Despite this, we have hope for you. … At Clean Wisconsin, we know the Clean Power Plan can be a win for Wisconsin, reducing health costs and slashing dangerous emissions. The plan presents a tremendous opportunity to lower electricity bills while creating good-paying jobs, developing clean sources of energy such as solar and wind power and making our homes and businesses more energy efficient.

For your future, Earth, we need to stop sending $12 billion out of Wisconsin to import dirty coal and other fossil fuels each year. Instead, we must seize the opportunity to lead the nation in innovation, job creation and health protections by developing a strong implementation plan immediately.

We want to remember 2015 as the year our world leaders — and state leaders — listened.

Editor’s note: World leaders convene in Paris soon for the critical U.N. climate talks. In fact, December of 2015 may be humanity’s last chance to address the crisis of our time.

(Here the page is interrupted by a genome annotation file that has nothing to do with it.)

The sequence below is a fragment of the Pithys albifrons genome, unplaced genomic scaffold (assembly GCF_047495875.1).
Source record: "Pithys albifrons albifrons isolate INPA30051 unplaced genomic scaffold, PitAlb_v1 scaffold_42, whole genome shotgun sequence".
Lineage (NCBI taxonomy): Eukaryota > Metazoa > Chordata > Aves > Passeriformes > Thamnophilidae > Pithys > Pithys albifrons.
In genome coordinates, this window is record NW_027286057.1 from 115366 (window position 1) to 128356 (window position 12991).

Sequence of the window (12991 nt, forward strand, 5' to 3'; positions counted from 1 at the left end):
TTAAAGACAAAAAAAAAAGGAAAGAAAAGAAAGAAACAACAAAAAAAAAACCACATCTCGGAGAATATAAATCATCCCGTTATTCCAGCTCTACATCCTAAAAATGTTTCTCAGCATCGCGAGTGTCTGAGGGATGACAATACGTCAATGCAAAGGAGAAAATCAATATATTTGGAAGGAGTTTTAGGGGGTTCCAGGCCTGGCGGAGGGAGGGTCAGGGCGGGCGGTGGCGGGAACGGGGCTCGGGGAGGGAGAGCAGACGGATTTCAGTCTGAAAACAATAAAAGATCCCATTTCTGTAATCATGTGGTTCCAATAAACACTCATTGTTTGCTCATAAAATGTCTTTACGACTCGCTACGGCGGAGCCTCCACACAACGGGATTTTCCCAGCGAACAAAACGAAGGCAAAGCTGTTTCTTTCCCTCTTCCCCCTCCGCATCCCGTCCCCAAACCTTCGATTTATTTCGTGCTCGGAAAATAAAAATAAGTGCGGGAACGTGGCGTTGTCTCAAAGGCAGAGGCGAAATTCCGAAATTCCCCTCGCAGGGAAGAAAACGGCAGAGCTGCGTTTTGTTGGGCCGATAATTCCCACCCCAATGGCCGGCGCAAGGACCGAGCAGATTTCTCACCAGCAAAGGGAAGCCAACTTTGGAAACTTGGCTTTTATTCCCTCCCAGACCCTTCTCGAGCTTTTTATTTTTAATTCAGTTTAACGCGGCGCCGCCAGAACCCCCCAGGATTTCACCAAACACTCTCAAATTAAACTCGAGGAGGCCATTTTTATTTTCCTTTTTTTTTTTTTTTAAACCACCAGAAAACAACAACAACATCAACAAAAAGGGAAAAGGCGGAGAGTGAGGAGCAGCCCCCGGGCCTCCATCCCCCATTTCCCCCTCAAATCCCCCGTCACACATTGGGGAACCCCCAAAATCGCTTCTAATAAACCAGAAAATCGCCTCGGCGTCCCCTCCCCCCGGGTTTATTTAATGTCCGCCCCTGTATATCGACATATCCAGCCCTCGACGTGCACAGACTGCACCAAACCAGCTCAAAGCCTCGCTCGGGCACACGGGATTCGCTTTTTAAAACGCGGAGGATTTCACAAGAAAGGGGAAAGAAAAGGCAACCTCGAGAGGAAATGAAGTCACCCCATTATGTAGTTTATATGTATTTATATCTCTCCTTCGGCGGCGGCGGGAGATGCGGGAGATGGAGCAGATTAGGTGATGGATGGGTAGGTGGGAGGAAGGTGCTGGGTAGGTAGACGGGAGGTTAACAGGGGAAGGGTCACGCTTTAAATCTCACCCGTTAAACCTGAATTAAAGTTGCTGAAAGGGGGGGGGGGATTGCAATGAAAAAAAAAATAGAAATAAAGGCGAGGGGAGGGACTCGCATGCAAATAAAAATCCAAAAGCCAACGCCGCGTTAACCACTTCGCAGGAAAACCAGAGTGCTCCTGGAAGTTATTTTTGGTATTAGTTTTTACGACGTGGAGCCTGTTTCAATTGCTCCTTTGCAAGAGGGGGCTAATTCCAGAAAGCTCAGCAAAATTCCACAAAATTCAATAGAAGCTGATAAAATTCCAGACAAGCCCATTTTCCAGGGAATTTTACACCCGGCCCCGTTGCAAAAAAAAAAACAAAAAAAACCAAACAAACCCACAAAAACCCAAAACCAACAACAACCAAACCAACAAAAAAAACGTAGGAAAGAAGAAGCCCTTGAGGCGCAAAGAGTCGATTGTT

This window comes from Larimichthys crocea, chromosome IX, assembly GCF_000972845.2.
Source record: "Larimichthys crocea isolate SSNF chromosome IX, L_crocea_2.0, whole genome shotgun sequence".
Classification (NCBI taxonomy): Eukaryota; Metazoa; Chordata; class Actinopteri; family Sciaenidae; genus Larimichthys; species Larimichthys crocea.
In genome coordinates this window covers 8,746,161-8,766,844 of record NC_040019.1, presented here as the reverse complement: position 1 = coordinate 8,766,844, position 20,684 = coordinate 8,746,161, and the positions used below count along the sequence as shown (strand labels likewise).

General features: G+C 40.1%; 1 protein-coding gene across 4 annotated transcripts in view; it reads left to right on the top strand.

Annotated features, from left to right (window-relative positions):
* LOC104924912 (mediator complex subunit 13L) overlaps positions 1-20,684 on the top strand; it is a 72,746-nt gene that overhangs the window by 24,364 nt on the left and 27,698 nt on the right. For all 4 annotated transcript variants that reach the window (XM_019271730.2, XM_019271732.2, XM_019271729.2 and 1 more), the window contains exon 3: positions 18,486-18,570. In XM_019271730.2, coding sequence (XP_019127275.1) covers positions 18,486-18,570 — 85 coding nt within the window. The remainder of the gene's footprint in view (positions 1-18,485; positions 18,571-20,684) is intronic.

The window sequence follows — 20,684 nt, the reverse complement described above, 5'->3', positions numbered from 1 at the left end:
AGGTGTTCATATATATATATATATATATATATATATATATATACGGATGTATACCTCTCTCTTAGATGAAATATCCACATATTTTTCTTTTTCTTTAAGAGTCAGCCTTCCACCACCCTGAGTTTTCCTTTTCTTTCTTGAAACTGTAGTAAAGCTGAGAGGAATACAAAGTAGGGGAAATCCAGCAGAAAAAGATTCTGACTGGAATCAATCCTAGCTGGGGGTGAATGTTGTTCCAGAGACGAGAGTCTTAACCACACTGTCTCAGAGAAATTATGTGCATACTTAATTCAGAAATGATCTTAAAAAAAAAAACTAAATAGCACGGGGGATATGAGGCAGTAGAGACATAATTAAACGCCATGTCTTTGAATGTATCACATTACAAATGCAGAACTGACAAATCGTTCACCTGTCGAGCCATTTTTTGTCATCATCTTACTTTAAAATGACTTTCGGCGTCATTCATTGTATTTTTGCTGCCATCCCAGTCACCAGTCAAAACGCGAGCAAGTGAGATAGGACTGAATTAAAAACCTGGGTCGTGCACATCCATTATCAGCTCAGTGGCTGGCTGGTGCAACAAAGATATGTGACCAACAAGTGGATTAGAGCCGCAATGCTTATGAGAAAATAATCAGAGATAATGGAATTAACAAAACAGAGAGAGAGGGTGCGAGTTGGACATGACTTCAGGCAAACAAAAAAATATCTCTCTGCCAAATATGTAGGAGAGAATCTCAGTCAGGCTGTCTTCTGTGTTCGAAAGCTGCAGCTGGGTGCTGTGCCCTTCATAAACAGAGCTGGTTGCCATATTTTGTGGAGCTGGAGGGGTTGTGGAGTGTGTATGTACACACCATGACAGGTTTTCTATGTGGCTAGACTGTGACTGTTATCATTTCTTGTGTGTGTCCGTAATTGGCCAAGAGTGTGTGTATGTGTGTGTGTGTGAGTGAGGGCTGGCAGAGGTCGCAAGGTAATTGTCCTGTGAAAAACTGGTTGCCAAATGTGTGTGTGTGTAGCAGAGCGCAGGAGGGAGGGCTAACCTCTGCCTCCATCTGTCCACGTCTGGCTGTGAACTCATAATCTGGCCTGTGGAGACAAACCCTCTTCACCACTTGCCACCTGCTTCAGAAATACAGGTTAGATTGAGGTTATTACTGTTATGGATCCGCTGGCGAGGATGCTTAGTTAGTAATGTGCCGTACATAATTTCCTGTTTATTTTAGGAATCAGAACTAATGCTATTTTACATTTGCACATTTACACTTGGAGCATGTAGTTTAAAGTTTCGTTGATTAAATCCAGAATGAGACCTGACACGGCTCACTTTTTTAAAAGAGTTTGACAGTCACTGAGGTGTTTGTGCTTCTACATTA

Will the nations of the world finally pass a global treaty aimed at reducing the most dangerous impacts of global warming … or will we fail at this most crucial task?

Here and on letterstothefuture.org, find letters from authors, artists, scientists and others, written to future generations of their own families, predicting the success or failure of the Paris talks and what came after. Read these letters and write one of your own. The letters will be sent to targeted delegates and citizens convening at the Paris talks.

9 species climate change is impacting